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Molecules and bonding. Atomic structure. Energy and thermodynamics. If you have a background in science and a passion for examining how the world around us works like one big science experiment, maybe you're an ideal candidate to become a chemistry teacher. Elementary and high school chemistry teachers have a tremendous effect on shaping the future of tomorrow's scientists, engineers, healthcare professionals and many others. And, because about 70% of American high school students are taking Advanced Placement and other chemistry classes, more chemistry teachers are needed across the United States, according to the American Chemical Society.
If you have up-to-date knowledge in general science and advanced physics and develop the skills that enable teachers to perform effectively in diverse classrooms, you can take advantage of the current need for physics teachers in elementary and high schools across the country. Remember the first time you learned about Newton's laws of motion and how they apply to our everyday lives? Maybe you had a great physics teacher in high school who conducted an experiment demonstrating how Archimedes principle can be used to solve problems of static fluids and fluids in motion. If all this is sparking your imagination, maybe it's time to get scientific about your future – become a physics teacher!
Teaching chemistry is not only a rewarding and meaningful career, it can provide a lot of fascinating fun for both you and your students. Whether you're mixing hydrogen peroxide with potassium iodide or putting out candles with carbon dioxide, chances are some of the most memorable experiments and meaningful experiences at your school will take place in chemistry class. So break out the white lab coat and dust off your Bunsen burner. Future scientists, doctors, engineers and innovators are waiting to be inspired by their middle school and high school chemistry teachers!
Starting your teaching career in the chemistry lab doesn't necessarily mean you'll spend the rest of your life handling beakers and flasks. In fact, you might be surprised to learn that Margaret Thatcher, Frank Capra, Dolph Lundgren, Terrence Howard and Kurt Vonnegut all graduated with chemistry degrees and went on to pursue wildly diverse careers. The point is, while many chemistry teachers love what they do and choose to do it until they retire, some polish up their critical thinking skills and acquired knowledge and pursue entirely new careers in a range of industries, including:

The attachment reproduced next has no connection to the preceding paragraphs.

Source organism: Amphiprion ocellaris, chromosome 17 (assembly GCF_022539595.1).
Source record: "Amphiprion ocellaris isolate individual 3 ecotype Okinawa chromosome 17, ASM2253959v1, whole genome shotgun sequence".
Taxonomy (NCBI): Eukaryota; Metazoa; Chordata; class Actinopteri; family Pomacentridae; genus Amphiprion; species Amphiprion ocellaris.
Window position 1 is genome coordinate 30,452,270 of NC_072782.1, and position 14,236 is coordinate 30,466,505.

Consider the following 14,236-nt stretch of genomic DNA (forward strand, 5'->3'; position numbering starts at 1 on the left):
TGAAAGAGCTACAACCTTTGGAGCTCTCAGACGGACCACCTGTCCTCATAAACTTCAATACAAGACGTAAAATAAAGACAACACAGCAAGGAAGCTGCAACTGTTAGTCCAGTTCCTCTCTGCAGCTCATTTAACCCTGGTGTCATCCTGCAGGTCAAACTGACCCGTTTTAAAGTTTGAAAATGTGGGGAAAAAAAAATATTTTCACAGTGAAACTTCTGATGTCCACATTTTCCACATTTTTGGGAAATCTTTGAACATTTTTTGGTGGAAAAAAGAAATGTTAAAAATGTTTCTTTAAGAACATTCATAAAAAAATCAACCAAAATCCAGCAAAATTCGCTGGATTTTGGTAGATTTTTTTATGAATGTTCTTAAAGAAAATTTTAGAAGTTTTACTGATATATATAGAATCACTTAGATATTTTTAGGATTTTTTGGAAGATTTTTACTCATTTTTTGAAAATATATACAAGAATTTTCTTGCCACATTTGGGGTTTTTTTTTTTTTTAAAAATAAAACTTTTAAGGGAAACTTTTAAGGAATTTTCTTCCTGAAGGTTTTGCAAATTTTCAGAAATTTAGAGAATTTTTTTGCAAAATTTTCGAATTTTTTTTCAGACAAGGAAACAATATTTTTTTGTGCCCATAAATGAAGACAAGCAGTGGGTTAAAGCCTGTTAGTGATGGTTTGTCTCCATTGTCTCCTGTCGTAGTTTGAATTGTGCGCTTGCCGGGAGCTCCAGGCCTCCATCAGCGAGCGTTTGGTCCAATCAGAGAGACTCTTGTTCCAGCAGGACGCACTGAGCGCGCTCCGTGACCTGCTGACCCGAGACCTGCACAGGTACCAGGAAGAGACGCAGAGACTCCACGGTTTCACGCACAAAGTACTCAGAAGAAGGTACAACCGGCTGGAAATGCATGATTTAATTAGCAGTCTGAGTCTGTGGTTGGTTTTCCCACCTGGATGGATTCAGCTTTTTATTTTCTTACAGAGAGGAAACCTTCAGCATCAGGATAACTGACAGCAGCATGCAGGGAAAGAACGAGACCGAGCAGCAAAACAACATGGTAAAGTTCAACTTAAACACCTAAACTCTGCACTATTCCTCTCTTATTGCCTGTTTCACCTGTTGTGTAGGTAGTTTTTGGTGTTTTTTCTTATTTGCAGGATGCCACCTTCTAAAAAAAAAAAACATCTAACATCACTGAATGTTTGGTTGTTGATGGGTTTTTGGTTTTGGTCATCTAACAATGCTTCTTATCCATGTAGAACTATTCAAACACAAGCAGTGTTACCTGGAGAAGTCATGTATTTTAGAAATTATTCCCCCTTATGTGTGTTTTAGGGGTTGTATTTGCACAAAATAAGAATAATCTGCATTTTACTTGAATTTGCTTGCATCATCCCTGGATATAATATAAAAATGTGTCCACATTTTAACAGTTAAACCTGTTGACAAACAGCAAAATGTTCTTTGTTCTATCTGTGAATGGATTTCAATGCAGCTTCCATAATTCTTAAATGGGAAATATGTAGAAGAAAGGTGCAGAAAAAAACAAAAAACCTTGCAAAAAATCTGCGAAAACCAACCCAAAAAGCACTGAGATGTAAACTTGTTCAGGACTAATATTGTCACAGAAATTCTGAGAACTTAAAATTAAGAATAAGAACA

According to the U.S. Bureau of Labor Statistics, employment for middle school and high school teachers is expected to grow about 6% from 2014 to 2024, which is near the average for all occupations. Employment may vary by region. Also, a growing preference for smaller student-teacher ratios is fueling the need for expanded faculties. On top of that, a significant number of older teachers reaching retirement age will create job openings for new teachers as they're hired to replace them.
As with many other occupations, the more education and certifications you have, the better positioned you'll be to take advantage of opportunities in the marketplace.
Most chemistry teachers work in public or private schools. Some work in traditional classrooms, while others spend parts or most of their days in labs. Your daily schedule will include time before and after school to meet with parents, students and other teachers. You may also spend time on evenings and weekends grading papers and preparing your lessons. Some teachers enjoy summers off, while others choose to teach summer programs. If you teach in a school district with a year-round schedule, you'll typically work about 8 weeks, followed by a break before starting a new session. Most schools also have a long, mid-winter break.
Ready to become a chemistry teacher? You'll find lots of professional organizations that offer a wealth of information to help guide your career. Here are a few places to get started.
Across the country, there are lots of great jobs available for chemistry teachers ready to make a difference in the lives of America's youth.
Whether you're teaching middle or high school chemistry, your salary will most likely be related to how much experience you have and the level of education you have achieved. The BLS reports the median annual wage for middle school teachers was $55,860 in May 2015. High school teachers earned slightly more: $57,200. The bottom line is that continuing your education with an advanced degree can positively impact how much you can earn as a teacher.
Breaking down the world around us into its smallest components requires a chain reaction of inspiration and education, starting with your bachelor's degree. Many states now require middle and high school teachers to have a degree with a specific focus in their area of expertise. So if your goal is to become a chemistry teacher, you'd be smart to look for a competency-based degree program designed to prepare teachers to be licensed in teaching grades 5–12. Aside from needing a valid teaching certification or license in the state where you live, it'll also help to have good communication skills, because you'll be discussing your students' needs with their parents as well as school administrators.
Thanks to innovative curriculums that leverage the power and capacity of web-based learning, it's now possible to acquire the knowledge and skills to become a chemistry teacher almost completely online. Some of these innovative curriculums even allow you to complete a sequence of demonstration teaching and in-classroom field experiences (student teaching).
To ensure you receive a quality education that will be recognized once you're ready to apply for your first teaching job, make sure you enroll in a superior program that has received NCATE accreditation, which leads to teacher licensure.
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